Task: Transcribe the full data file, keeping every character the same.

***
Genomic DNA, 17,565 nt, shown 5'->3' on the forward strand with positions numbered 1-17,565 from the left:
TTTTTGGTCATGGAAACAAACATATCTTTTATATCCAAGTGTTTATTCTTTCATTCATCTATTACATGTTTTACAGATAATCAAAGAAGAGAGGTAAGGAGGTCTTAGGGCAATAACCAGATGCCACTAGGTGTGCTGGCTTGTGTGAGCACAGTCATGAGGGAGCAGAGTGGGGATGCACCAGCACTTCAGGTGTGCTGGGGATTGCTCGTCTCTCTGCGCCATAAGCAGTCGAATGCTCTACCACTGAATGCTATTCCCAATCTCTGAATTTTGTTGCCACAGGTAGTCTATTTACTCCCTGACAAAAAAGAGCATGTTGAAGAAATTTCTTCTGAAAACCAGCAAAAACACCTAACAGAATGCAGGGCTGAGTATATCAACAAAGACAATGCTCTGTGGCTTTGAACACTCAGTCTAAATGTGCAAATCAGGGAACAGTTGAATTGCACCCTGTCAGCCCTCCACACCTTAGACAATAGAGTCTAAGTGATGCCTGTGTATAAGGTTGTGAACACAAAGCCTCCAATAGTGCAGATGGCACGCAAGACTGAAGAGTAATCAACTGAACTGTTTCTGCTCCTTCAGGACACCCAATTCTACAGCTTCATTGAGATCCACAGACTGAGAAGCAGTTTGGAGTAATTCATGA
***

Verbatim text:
Genomic DNA, 17,565 nt, shown 5'->3' on the forward strand with positions numbered 1-17,565 from the left:
TTTTTGGTCATGGAAACAAACATATCTTTTATATCCAAGTGTTTATTCTTTCATTCATCTATTACATGTTTTACAGATAATCAAAGAAGAGAGGTAAGGAGGTCTTAGGGCAATAACCAGATGCCACTAGGTGTGCTGGCTTGTGTGAGCACAGTCATGAGGGAGCAGAGTGGGGATGCACCAGCACTTCAGGTGTGCTGGGGATTGCTCGTCTCTCTGCGCCATAAGCAGTCGAATGCTCTACCACTGAATGCTATTCCCAATCTCTGAATTTTGTTGCCACAGGTAGTCTATTTACTCCCTGACAAAAAAGAGCATGTTGAAGAAATTTCTTCTGAAAACCAGCAAAAACACCTAACAGAATGCAGGGCTGAGTATATCAACAAAGACAATGCTCTGTGGCTTTGAACACTCAGTCTAAATGTGCAAATCAGGGAACAGTTGAATTGCACCCTGTCAGCCCTCCACACCTTAGACAATAGAGTCTAAGTGATGCCTGTGTATAAGGTTGTGAACACAAAGCCTCCAATAGTGCAGATGGCACGCAAGACTGAAGAGTAATCAACTGAACTGTTTCTGCTCCTTCAGGACACCCAATTCTACAGCTTCATTGAGATCCACAGACTGAGAAGCAGTTTGGAGTAATTCATGA